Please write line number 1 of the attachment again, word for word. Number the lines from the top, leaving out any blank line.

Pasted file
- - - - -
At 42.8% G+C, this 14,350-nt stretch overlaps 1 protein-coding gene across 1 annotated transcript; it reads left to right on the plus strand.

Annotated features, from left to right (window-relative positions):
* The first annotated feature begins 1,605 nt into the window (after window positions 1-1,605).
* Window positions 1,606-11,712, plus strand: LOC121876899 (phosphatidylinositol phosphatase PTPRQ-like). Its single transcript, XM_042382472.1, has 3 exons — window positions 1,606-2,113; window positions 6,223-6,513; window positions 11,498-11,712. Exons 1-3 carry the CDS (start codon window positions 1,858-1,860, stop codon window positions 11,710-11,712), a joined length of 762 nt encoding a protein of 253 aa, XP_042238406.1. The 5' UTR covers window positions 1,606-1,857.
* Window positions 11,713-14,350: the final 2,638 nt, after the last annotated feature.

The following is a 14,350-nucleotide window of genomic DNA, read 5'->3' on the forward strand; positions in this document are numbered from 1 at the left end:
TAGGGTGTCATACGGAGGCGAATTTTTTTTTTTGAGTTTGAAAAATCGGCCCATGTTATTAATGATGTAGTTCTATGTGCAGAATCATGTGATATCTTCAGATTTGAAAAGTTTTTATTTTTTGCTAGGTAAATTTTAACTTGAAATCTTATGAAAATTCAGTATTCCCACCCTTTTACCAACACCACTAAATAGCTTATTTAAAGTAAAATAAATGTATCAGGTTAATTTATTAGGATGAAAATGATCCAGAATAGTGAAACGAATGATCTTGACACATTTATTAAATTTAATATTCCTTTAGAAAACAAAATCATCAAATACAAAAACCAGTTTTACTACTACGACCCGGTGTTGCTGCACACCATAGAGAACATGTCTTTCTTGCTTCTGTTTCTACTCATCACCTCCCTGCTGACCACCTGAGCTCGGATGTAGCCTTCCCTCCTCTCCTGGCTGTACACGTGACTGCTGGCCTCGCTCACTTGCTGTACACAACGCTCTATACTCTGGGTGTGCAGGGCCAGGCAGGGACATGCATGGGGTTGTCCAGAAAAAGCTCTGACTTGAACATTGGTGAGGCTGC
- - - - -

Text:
At 42.8% G+C, this 14,350-nt stretch overlaps 1 protein-coding gene across 1 annotated transcript; it reads left to right on the plus strand.